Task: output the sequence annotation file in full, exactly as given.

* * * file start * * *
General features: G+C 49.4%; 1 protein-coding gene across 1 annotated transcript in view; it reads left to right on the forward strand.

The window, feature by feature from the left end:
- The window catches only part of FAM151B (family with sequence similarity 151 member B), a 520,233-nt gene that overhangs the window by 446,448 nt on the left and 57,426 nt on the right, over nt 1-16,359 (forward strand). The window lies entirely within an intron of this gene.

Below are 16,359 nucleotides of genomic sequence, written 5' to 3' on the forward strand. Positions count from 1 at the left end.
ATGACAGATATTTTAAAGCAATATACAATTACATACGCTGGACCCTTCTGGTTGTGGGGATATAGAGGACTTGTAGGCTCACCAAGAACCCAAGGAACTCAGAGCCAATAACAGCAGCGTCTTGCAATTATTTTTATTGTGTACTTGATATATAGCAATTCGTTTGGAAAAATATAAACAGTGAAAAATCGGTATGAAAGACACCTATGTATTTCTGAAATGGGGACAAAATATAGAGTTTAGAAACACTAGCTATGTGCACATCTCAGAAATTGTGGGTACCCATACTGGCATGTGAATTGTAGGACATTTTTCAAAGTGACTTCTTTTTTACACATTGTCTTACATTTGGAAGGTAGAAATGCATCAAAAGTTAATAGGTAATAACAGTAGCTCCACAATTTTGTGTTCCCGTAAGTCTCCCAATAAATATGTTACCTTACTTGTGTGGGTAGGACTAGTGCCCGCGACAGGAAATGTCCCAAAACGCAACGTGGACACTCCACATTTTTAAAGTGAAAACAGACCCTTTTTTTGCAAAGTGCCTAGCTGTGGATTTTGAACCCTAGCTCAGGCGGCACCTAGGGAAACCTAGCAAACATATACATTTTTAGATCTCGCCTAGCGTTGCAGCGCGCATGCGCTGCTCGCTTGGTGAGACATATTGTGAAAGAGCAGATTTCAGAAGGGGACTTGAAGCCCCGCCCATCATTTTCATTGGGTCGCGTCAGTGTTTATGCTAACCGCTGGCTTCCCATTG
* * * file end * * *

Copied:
General features: G+C 49.4%; 1 protein-coding gene across 1 annotated transcript in view; it reads left to right on the forward strand.

The window, feature by feature from the left end:
- The window catches only part of FAM151B (family with sequence similarity 151 member B), a 520,233-nt gene that overhangs the window by 446,448 nt on the left and 57,426 nt on the right, over nt 1-16,359 (forward strand). The window lies entirely within an intron of this gene.

Below are 16,359 nucleotides of genomic sequence, written 5' to 3' on the forward strand. Positions count from 1 at the left end.
ATGACAGATATTTTAAAGCAATATACAATTACATACGCTGGACCCTTCTGGTTGTGGGGATATAGAGGACTTGTAGGCTCACCAAGAACCCAAGGAACTCAGAGCCAATAACAGCAGCGTCTTGCAATTATTTTTATTGTGTACTTGATATATAGCAATTCGTTTGGAAAAATATAAACAGTGAAAAATCGGTATGAAAGACACCTATGTATTTCTGAAATGGGGACAAAATATAGAGTTTAGAAACACTAGCTATGTGCACATCTCAGAAATTGTGGGTACCCATACTGGCATGTGAATTGTAGGACATTTTTCAAAGTGACTTCTTTTTTACACATTGTCTTACATTTGGAAGGTAGAAATGCATCAAAAGTTAATAGGTAATAACAGTAGCTCCACAATTTTGTGTTCCCGTAAGTCTCCCAATAAATATGTTACCTTACTTGTGTGGGTAGGACTAGTGCCCGCGACAGGAAATGTCCCAAAACGCAACGTGGACACTCCACATTTTTAAAGTGAAAACAGACCCTTTTTTTGCAAAGTGCCTAGCTGTGGATTTTGAACCCTAGCTCAGGCGGCACCTAGGGAAACCTAGCAAACATATACATTTTTAGATCTCGCCTAGCGTTGCAGCGCGCATGCGCTGCTCGCTTGGTGAGACATATTGTGAAAGAGCAGATTTCAGAAGGGGACTTGAAGCCCCGCCCATCATTTTCATTGGGTCGCGTCAGTGTTTATGCTAACCGCTGGCTTCCCATTG